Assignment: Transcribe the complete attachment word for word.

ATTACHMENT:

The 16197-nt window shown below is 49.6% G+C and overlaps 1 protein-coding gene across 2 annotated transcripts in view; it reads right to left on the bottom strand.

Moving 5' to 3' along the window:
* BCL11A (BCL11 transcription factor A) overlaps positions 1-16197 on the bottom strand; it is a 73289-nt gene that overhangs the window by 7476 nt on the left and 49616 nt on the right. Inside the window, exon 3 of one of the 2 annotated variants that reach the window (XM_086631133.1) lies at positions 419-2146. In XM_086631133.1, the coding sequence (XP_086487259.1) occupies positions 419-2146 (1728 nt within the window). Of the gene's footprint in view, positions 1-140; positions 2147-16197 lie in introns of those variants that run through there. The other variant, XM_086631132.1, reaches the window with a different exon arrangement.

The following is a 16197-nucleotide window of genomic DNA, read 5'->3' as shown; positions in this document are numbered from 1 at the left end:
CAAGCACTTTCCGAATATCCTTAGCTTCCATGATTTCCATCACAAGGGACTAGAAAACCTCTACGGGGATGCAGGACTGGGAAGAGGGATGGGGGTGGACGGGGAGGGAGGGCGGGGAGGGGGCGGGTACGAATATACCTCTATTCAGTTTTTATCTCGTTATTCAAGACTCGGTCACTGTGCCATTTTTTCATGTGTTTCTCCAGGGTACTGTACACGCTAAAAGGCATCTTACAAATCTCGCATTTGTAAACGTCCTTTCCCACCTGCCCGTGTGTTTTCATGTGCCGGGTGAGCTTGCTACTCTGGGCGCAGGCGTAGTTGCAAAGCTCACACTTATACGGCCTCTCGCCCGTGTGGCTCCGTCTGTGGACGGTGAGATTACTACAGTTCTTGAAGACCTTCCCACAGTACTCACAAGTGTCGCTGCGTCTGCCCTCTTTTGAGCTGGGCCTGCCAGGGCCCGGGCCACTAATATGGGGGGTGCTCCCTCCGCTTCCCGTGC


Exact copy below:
The 16197-nt window shown below is 49.6% G+C and overlaps 1 protein-coding gene across 2 annotated transcripts in view; it reads right to left on the bottom strand.

Moving 5' to 3' along the window:
* BCL11A (BCL11 transcription factor A) overlaps positions 1-16197 on the bottom strand; it is a 73289-nt gene that overhangs the window by 7476 nt on the left and 49616 nt on the right. Inside the window, exon 3 of one of the 2 annotated variants that reach the window (XM_086631133.1) lies at positions 419-2146. In XM_086631133.1, the coding sequence (XP_086487259.1) occupies positions 419-2146 (1728 nt within the window). Of the gene's footprint in view, positions 1-140; positions 2147-16197 lie in introns of those variants that run through there. The other variant, XM_086631132.1, reaches the window with a different exon arrangement.

The following is a 16197-nucleotide window of genomic DNA, read 5'->3' as shown; positions in this document are numbered from 1 at the left end:
CAAGCACTTTCCGAATATCCTTAGCTTCCATGATTTCCATCACAAGGGACTAGAAAACCTCTACGGGGATGCAGGACTGGGAAGAGGGATGGGGGTGGACGGGGAGGGAGGGCGGGGAGGGGGCGGGTACGAATATACCTCTATTCAGTTTTTATCTCGTTATTCAAGACTCGGTCACTGTGCCATTTTTTCATGTGTTTCTCCAGGGTACTGTACACGCTAAAAGGCATCTTACAAATCTCGCATTTGTAAACGTCCTTTCCCACCTGCCCGTGTGTTTTCATGTGCCGGGTGAGCTTGCTACTCTGGGCGCAGGCGTAGTTGCAAAGCTCACACTTATACGGCCTCTCGCCCGTGTGGCTCCGTCTGTGGACGGTGAGATTACTACAGTTCTTGAAGACCTTCCCACAGTACTCACAAGTGTCGCTGCGTCTGCCCTCTTTTGAGCTGGGCCTGCCAGGGCCCGGGCCACTAATATGGGGGGTGCTCCCTCCGCTTCCCGTGC